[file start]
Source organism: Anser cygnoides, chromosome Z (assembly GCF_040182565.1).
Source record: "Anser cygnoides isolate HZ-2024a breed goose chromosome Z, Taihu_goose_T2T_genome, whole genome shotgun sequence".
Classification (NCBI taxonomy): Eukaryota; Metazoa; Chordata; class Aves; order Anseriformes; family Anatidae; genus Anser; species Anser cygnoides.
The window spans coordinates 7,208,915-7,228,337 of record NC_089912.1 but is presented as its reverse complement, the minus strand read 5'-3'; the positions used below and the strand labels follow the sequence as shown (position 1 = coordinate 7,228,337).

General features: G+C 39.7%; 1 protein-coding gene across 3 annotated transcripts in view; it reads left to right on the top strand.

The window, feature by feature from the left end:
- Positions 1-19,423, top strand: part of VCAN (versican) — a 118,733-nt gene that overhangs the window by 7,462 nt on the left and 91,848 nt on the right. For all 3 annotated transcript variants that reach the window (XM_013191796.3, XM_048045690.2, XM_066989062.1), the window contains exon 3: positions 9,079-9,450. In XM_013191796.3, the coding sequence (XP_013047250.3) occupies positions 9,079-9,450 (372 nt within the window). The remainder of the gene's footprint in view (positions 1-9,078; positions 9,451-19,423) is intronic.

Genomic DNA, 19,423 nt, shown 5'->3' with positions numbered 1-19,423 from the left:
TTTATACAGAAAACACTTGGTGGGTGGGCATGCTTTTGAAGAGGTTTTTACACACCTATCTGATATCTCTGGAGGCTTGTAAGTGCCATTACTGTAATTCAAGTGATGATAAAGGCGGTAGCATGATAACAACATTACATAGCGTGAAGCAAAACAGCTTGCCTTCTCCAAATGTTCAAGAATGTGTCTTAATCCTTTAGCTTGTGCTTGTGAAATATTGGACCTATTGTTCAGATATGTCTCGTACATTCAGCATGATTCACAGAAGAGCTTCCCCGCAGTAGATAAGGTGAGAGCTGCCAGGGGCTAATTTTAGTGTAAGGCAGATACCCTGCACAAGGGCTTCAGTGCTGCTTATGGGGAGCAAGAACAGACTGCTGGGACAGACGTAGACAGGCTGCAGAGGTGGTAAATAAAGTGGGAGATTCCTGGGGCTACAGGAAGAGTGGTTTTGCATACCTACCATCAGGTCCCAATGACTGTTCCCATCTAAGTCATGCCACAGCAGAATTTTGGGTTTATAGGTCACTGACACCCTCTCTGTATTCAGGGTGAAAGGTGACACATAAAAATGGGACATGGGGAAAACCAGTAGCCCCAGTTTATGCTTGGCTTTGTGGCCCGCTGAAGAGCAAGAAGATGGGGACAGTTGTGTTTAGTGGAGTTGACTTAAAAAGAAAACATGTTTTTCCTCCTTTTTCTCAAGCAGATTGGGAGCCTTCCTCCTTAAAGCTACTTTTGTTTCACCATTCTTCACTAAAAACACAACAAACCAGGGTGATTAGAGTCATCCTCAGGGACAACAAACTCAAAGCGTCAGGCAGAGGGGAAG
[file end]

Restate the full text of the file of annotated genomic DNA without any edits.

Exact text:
Source organism: Anser cygnoides, chromosome Z (assembly GCF_040182565.1).
Source record: "Anser cygnoides isolate HZ-2024a breed goose chromosome Z, Taihu_goose_T2T_genome, whole genome shotgun sequence".
Classification (NCBI taxonomy): Eukaryota; Metazoa; Chordata; class Aves; order Anseriformes; family Anatidae; genus Anser; species Anser cygnoides.
The window spans coordinates 7,208,915-7,228,337 of record NC_089912.1 but is presented as its reverse complement, the minus strand read 5'-3'; the positions used below and the strand labels follow the sequence as shown (position 1 = coordinate 7,228,337).

General features: G+C 39.7%; 1 protein-coding gene across 3 annotated transcripts in view; it reads left to right on the top strand.

The window, feature by feature from the left end:
- Positions 1-19,423, top strand: part of VCAN (versican) — a 118,733-nt gene that overhangs the window by 7,462 nt on the left and 91,848 nt on the right. For all 3 annotated transcript variants that reach the window (XM_013191796.3, XM_048045690.2, XM_066989062.1), the window contains exon 3: positions 9,079-9,450. In XM_013191796.3, the coding sequence (XP_013047250.3) occupies positions 9,079-9,450 (372 nt within the window). The remainder of the gene's footprint in view (positions 1-9,078; positions 9,451-19,423) is intronic.

Genomic DNA, 19,423 nt, shown 5'->3' with positions numbered 1-19,423 from the left:
TTTATACAGAAAACACTTGGTGGGTGGGCATGCTTTTGAAGAGGTTTTTACACACCTATCTGATATCTCTGGAGGCTTGTAAGTGCCATTACTGTAATTCAAGTGATGATAAAGGCGGTAGCATGATAACAACATTACATAGCGTGAAGCAAAACAGCTTGCCTTCTCCAAATGTTCAAGAATGTGTCTTAATCCTTTAGCTTGTGCTTGTGAAATATTGGACCTATTGTTCAGATATGTCTCGTACATTCAGCATGATTCACAGAAGAGCTTCCCCGCAGTAGATAAGGTGAGAGCTGCCAGGGGCTAATTTTAGTGTAAGGCAGATACCCTGCACAAGGGCTTCAGTGCTGCTTATGGGGAGCAAGAACAGACTGCTGGGACAGACGTAGACAGGCTGCAGAGGTGGTAAATAAAGTGGGAGATTCCTGGGGCTACAGGAAGAGTGGTTTTGCATACCTACCATCAGGTCCCAATGACTGTTCCCATCTAAGTCATGCCACAGCAGAATTTTGGGTTTATAGGTCACTGACACCCTCTCTGTATTCAGGGTGAAAGGTGACACATAAAAATGGGACATGGGGAAAACCAGTAGCCCCAGTTTATGCTTGGCTTTGTGGCCCGCTGAAGAGCAAGAAGATGGGGACAGTTGTGTTTAGTGGAGTTGACTTAAAAAGAAAACATGTTTTTCCTCCTTTTTCTCAAGCAGATTGGGAGCCTTCCTCCTTAAAGCTACTTTTGTTTCACCATTCTTCACTAAAAACACAACAAACCAGGGTGATTAGAGTCATCCTCAGGGACAACAAACTCAAAGCGTCAGGCAGAGGGGAAG